Joints are the connection between two or more bones. The end of bones are covered with cartilage. Because the cartilage does not have any blood supply of its own, it receives nourishment from small blood vessels in the underlying bone and from the joint fluid surrounding the cartilage. There are two major categories of joint problems: developmental and degenerative. With developmental issues, such as hip dysplasia or elbow dysplasia, the joint does not develop properly. With degenerative issues, the articular cartilage may gradually deteriorate and degenerate over time as our pet ages, which is referred to as Degenerative Joint Disease (DJD). 

    Common signs of arthritis
    Dogs can exhibit many different signs when they have DJD, and they do not necessarily demonstrate the same signs all the time. The most common signs dog owners may notice include:
  • Difficulty getting up and down
  • Walking stiffly
  • Lameness in one or more legs
  • Reluctance to go up or down stairs
  • Reluctance to jump up or down
  • Stiff, swollen, or sore joints
  • Reluctance to be touched on some parts of the body
  • Loss of stamina
  • Unexpected aggression towards other dogs or towards humans
  • Should I start my dog on a joint supplement for arthritis and inflammation, even if I don't see any signs?
    You may be thinking inflammation is only a problem for dogs with joint disease … but chronic, hidden inflammation is everywhere in the body.  It’s the root of most diseases. Cancer, arthritis, allergies, kidney disease, dental disease, gastrointestinal disease … can all be caused by inflammation. Not all inflammation in the body is a bad thing. If your dog is exposed to viruses or bacteria, acute inflammation will release white blood cells to the body tissues and start the healing process. But chronic inflammation – the kind of low-grade inflammation that stays for weeks, months and even years – is the real culprit behind most degenerative and inflammatory health issues in your dog. And they’re finding that chronic low-grade inflammation is a major driver of joint disease.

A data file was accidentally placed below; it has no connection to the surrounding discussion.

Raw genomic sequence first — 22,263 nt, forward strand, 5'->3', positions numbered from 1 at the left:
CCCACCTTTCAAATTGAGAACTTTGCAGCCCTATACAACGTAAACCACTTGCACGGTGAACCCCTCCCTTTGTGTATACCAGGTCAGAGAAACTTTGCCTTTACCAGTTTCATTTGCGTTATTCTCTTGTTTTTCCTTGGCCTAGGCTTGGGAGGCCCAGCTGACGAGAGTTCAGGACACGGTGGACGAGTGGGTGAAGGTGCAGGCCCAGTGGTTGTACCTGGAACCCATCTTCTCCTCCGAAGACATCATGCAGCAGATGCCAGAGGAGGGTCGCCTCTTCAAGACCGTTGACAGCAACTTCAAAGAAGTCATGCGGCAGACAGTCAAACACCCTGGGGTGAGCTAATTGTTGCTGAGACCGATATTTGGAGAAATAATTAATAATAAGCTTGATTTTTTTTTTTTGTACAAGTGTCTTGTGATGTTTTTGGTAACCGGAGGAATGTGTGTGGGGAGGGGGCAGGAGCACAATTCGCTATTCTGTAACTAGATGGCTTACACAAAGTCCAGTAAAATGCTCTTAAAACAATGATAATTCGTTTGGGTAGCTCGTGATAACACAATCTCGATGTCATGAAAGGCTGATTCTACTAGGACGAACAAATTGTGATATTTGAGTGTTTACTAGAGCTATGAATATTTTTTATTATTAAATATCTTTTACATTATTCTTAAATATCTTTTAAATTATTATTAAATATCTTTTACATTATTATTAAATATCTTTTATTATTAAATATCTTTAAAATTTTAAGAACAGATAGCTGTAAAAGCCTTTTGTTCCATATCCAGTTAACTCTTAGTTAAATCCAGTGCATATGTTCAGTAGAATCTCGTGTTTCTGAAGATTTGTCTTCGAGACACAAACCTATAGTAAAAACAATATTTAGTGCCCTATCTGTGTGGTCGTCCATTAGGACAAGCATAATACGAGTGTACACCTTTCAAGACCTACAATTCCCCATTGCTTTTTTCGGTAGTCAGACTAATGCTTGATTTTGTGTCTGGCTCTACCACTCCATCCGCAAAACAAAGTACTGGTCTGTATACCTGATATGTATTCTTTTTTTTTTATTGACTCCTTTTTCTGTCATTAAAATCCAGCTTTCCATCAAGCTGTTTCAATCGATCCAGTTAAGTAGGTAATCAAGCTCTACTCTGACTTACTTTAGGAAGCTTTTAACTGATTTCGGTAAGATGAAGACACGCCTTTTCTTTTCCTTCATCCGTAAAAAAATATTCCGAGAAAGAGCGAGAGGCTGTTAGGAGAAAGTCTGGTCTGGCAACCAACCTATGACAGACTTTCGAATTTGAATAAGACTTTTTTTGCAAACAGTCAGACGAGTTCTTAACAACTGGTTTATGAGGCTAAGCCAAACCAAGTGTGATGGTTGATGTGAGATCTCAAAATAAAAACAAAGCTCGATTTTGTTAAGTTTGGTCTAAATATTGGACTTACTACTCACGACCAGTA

What should I look for in a joint supplement?
    The three major ingredients you should look for are Glucosamine, Chondroitin, and MSM. Some effective natural anti-inflammatory ingredients include turmeric, green lipped mussel and yucca root.
    Glucosamine, derived from shellfish, is a natural compound made of an amino acid (glutamine) and a sugar (glucose), and is an essential building block of joint cartilage. Ordinarily, the body produces its own glucosamine, but during periods of extensive or prolonged cartilage repair, results in a decreased production of glucosamine. Pets with lameness can show significant improvement when treated with glucosamine. Other potential indications for glucosamine include the treatment of intervertebral disk disease, recurrent cystitis, and severe inflammatory bowel disease. 
    What is CHONDROITIN?